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Human rights and anti-corruption Day: Many lessons for Nigeria

By Idayat Hassan
14 December 2020   |   2:59 am
Given the devastation and serious economic toll precipitated by the COVID-19, it is apt that the theme of Thursday’s 2020 International Human Rights Day found inspiration in the urgent need

Photo; CEMUNE

Given the devastation and serious economic toll precipitated by the COVID-19, it is apt that the theme of Thursday’s 2020 International Human Rights Day found inspiration in the urgent need for a pandemic recovery process, which gives utmost importance to fundamental human rights.

With the most resilient global economies struggling to mount an effective fightback against the virus, the 2020 theme, ‘Recover Better-Stand Up for Human Rights’, is a timely call to governments around the world, especially in the Global South, to anchor the fight against COVID-19 and its economic effects on the core principles of protection and promotion of human rights. 

In his message to mark the day, UN Secretary-General Antonio Gutteres provided a number of points to ponder on. The first is that human rights violations harm us all. The second important point was around the universality of human rights and their inherent value in protecting everyone. Finally, he remarked how “divisive approaches, authoritarianism, and nationalism make no sense against a global threat”. The clarion call for the protection of the civil, political, cultural, and economic rights of citizens is particularly relevant in Nigeria where, in recent months, state actors have tended to give the impression that repressing citizens’ rights is the best way to project and exercise state power. 

Citizens, already blighted by extreme poverty, and bad governance, were further squeezed by the economic effects of COVID-19. But the effects of the COVID-19 pandemic in the Nigerian context, are not just economic. The pandemic has worsened an already dire human rights situation. The combination of anger against bad governance, human rights abuses, and the lack of a mechanism to seek redress, combined to trigger recent street protests, which have become collectively known as the #EndSARS protests.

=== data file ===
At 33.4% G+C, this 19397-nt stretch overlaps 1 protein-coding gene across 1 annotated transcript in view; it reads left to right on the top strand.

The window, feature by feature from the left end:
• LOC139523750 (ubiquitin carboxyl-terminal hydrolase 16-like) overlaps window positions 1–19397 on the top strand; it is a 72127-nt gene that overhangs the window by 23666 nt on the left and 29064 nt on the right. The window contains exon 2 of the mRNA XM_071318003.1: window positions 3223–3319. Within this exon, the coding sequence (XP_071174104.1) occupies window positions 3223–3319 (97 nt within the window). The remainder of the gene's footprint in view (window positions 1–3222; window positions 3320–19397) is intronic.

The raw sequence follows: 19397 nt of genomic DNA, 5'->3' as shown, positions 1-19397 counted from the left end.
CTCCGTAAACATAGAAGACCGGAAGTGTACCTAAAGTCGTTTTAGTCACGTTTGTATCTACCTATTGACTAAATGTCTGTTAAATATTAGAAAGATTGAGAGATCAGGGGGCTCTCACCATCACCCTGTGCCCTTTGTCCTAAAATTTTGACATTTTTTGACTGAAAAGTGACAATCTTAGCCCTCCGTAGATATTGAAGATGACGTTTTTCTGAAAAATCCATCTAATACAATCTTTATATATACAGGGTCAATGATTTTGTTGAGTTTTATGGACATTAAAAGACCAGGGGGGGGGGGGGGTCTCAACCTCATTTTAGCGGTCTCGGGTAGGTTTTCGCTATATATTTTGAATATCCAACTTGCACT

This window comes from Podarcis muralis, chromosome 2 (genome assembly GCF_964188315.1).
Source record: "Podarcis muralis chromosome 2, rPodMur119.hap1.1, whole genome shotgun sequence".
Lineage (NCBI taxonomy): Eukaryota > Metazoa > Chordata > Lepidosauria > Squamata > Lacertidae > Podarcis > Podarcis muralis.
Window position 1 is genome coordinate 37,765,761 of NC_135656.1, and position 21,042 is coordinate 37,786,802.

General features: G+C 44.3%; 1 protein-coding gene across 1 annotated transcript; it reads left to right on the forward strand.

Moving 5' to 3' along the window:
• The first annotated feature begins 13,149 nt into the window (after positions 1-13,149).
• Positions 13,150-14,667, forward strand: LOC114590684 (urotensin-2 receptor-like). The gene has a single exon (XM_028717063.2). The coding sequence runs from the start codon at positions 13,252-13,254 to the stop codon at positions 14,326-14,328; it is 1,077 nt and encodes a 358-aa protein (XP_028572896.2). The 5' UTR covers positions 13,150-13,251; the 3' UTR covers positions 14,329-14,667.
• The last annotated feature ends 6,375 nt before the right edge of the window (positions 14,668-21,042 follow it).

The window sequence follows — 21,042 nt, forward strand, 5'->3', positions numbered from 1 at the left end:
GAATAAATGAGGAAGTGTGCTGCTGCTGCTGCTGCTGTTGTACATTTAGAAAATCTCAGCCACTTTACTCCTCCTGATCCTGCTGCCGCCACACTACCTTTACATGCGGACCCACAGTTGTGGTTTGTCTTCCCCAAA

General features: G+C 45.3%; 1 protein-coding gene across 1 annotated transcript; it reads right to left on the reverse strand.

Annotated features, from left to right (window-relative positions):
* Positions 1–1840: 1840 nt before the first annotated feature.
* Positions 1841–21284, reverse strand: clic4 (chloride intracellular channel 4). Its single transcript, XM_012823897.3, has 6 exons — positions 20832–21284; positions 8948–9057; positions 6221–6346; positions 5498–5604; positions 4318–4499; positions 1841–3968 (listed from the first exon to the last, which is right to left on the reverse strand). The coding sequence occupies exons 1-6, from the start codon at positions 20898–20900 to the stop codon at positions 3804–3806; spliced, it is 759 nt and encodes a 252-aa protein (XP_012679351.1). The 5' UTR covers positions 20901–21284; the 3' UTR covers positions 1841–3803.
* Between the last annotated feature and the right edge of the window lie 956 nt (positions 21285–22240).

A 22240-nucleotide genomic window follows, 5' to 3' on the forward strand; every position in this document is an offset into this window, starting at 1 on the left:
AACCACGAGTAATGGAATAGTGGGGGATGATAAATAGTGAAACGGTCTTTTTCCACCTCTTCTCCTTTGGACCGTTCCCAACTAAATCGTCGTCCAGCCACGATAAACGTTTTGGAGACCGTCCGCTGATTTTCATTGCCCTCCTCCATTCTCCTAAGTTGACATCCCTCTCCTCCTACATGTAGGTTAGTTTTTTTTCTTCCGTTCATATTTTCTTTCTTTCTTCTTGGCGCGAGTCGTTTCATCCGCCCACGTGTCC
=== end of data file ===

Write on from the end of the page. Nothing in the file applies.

Even before the onset of the pandemic, the Nigerian authorities were struggling to convince the international community of its readiness to adhere to globally accepted norms, which guarantee, promote, and protect the basic rights of citizens. In recent months they have come under intense scrutiny for their failure to ensure a safe space for voices of dissent demanding accountability and transparency in governance. This hostile environment has constrained civil liberties and fundamental freedoms are apparent in attacks on press freedom, the use of the legislative process to limit the work of civil society organisations, and the criminalisation of protests by the state. Although the government has continued to copy from its familiar playbook of repressing and clamping down on protests, the theme, and the clarion call of the 2020 International Human Rights Day is a reminder of a better road to travel.  

The Nigerian authorities must come to terms with the fact that authoritarianism, repression, and the jaded approach of wanting to whip citizens demanding governance reforms into submission is no longer effective. The government must consult more and actively listen to its people. That is the only way it can feel the pulse of citizens in order to reflect their concerns in the process of governance.

This mantra also ties in with the core theme of the 2020 Global Anti-Corruption Day – ‘Recover with Integrity to Build Forward Better’.  The pandemic has underscored the urgency with which national actors – supported by international stakeholders – must work to curb the opaqueness and the lack of transparency in the allocation of public resources. The unsavoury scenes of Nigerians defying the authorities to invade warehouses to take items stored away as palliatives were a reminder to everyone of the importance of openness and accountability in conducting government business. If the people perceive that their leaders are engaged in underhand dealings their trust in the state to provide basic services for them will continue to decline. 

Irrespective of what those who control the levers of power choose to do, Nigerians should be able to expect their government to protect and promote human rights. Nigerians also need a government, which will serve them with integrity, especially as the people clamour for measures to recover from the devastating effects of the pandemic. If Nigerian authorities can answer the clarion calls encapsulated in the interconnected themes of Human Rights and the Anti-Corruption Day they can make progress in this regard.